This is not necessarily because freedom is some mysterious immaterial quality that is beyond the ken of science. That may be so, but the essential point is that, at present, we do not have a sufficiently firm idea of just what we mean by freedom to know how to design a test for it.
More precisely, we don’t know enough about the relation of free choice to the brain-events that typically precede it. (By contrast, we do, for example, know enough to judge that a brain tumor that triggers psychotic behavior destroys free choice.)
The progress of brain science can give us specific information about how brain events affect our choices. This allows our philosophical discussion of the conceptual relation between causality and freedom to focus on the real neurological situation, not just abstract possibilities.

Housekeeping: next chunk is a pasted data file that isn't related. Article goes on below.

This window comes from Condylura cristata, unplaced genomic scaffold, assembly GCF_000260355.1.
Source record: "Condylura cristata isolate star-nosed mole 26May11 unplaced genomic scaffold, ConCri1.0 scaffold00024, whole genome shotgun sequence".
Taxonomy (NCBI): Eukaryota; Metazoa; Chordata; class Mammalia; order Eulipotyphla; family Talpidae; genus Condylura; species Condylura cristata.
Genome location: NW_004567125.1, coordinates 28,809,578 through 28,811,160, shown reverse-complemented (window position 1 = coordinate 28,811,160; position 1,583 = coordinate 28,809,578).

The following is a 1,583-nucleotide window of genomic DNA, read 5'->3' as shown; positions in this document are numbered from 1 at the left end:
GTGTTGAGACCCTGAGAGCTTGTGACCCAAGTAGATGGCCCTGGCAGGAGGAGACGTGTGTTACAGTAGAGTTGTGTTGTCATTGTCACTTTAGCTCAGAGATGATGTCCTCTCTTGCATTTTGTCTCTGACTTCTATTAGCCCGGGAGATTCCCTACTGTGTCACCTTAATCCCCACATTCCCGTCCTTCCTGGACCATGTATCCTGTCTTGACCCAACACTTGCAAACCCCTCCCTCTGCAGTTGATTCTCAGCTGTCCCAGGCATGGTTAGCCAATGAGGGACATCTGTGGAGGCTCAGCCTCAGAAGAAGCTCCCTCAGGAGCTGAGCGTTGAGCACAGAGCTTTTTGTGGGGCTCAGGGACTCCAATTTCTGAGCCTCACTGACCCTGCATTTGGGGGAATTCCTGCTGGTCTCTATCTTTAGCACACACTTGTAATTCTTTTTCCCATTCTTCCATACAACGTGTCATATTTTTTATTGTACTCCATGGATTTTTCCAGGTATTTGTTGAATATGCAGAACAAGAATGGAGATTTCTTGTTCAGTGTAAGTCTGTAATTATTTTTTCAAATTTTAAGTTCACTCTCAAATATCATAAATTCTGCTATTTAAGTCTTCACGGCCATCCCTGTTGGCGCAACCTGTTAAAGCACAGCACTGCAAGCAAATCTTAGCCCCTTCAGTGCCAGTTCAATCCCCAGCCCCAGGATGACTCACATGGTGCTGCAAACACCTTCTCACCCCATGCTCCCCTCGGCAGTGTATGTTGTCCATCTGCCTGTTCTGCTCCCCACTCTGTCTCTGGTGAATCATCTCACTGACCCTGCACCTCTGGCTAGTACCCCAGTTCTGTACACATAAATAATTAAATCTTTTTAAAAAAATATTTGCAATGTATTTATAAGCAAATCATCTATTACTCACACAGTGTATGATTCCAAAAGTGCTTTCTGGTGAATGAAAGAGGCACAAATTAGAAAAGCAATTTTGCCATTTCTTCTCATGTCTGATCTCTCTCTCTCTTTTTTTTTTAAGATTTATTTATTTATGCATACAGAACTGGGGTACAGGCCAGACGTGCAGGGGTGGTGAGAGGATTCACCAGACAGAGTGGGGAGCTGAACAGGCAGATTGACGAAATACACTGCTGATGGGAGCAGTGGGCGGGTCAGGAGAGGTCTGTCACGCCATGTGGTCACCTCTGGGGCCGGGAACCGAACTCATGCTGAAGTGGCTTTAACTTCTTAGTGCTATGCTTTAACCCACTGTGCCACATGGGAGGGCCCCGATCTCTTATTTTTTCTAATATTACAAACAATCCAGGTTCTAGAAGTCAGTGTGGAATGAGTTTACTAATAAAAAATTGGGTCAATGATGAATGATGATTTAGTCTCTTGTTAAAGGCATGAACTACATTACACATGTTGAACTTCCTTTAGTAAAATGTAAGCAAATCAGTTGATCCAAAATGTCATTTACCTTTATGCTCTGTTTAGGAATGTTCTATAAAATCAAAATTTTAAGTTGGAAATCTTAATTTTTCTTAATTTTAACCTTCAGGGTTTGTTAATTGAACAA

It may well be that philosophers will never arrive at a full understanding of what, in all possible circumstances, it means for a choice to be free. But, working with brain scientists, they may learn enough to decide whether the choices we make in ordinary circumstances are free. In this way, science and philosophy together may reach a solution to the problem of free choice that neither alone would be able to achieve.